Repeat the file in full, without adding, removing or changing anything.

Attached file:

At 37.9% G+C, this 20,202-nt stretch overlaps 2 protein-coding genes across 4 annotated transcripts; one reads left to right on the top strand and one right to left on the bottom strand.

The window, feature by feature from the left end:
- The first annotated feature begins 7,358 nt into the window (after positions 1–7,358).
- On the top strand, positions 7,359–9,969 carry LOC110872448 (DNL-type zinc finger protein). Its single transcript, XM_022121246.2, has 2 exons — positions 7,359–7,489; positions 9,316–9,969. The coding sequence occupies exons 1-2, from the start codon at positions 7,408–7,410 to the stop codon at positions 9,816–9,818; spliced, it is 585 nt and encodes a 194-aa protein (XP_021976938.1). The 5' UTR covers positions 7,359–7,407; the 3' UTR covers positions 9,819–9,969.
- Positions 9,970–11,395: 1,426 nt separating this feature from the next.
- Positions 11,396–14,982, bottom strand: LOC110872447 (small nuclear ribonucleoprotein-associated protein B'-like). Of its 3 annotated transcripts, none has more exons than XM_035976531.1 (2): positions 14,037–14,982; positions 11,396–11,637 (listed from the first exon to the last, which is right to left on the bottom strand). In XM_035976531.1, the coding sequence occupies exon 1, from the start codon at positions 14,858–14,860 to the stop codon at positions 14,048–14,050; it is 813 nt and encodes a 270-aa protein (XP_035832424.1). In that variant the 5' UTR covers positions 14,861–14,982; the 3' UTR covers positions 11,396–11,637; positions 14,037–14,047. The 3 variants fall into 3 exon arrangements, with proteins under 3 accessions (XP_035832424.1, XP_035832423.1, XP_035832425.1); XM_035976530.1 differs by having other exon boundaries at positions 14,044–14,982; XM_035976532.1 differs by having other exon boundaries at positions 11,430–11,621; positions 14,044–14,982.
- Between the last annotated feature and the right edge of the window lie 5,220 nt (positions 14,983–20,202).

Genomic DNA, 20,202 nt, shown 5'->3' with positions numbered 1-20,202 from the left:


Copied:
At 37.9% G+C, this 20,202-nt stretch overlaps 2 protein-coding genes across 4 annotated transcripts; one reads left to right on the top strand and one right to left on the bottom strand.

The window, feature by feature from the left end:
- The first annotated feature begins 7,358 nt into the window (after positions 1–7,358).
- On the top strand, positions 7,359–9,969 carry LOC110872448 (DNL-type zinc finger protein). Its single transcript, XM_022121246.2, has 2 exons — positions 7,359–7,489; positions 9,316–9,969. The coding sequence occupies exons 1-2, from the start codon at positions 7,408–7,410 to the stop codon at positions 9,816–9,818; spliced, it is 585 nt and encodes a 194-aa protein (XP_021976938.1). The 5' UTR covers positions 7,359–7,407; the 3' UTR covers positions 9,819–9,969.
- Positions 9,970–11,395: 1,426 nt separating this feature from the next.
- Positions 11,396–14,982, bottom strand: LOC110872447 (small nuclear ribonucleoprotein-associated protein B'-like). Of its 3 annotated transcripts, none has more exons than XM_035976531.1 (2): positions 14,037–14,982; positions 11,396–11,637 (listed from the first exon to the last, which is right to left on the bottom strand). In XM_035976531.1, the coding sequence occupies exon 1, from the start codon at positions 14,858–14,860 to the stop codon at positions 14,048–14,050; it is 813 nt and encodes a 270-aa protein (XP_035832424.1). In that variant the 5' UTR covers positions 14,861–14,982; the 3' UTR covers positions 11,396–11,637; positions 14,037–14,047. The 3 variants fall into 3 exon arrangements, with proteins under 3 accessions (XP_035832424.1, XP_035832423.1, XP_035832425.1); XM_035976530.1 differs by having other exon boundaries at positions 14,044–14,982; XM_035976532.1 differs by having other exon boundaries at positions 11,430–11,621; positions 14,044–14,982.
- Between the last annotated feature and the right edge of the window lie 5,220 nt (positions 14,983–20,202).

Genomic DNA, 20,202 nt, shown 5'->3' with positions numbered 1-20,202 from the left: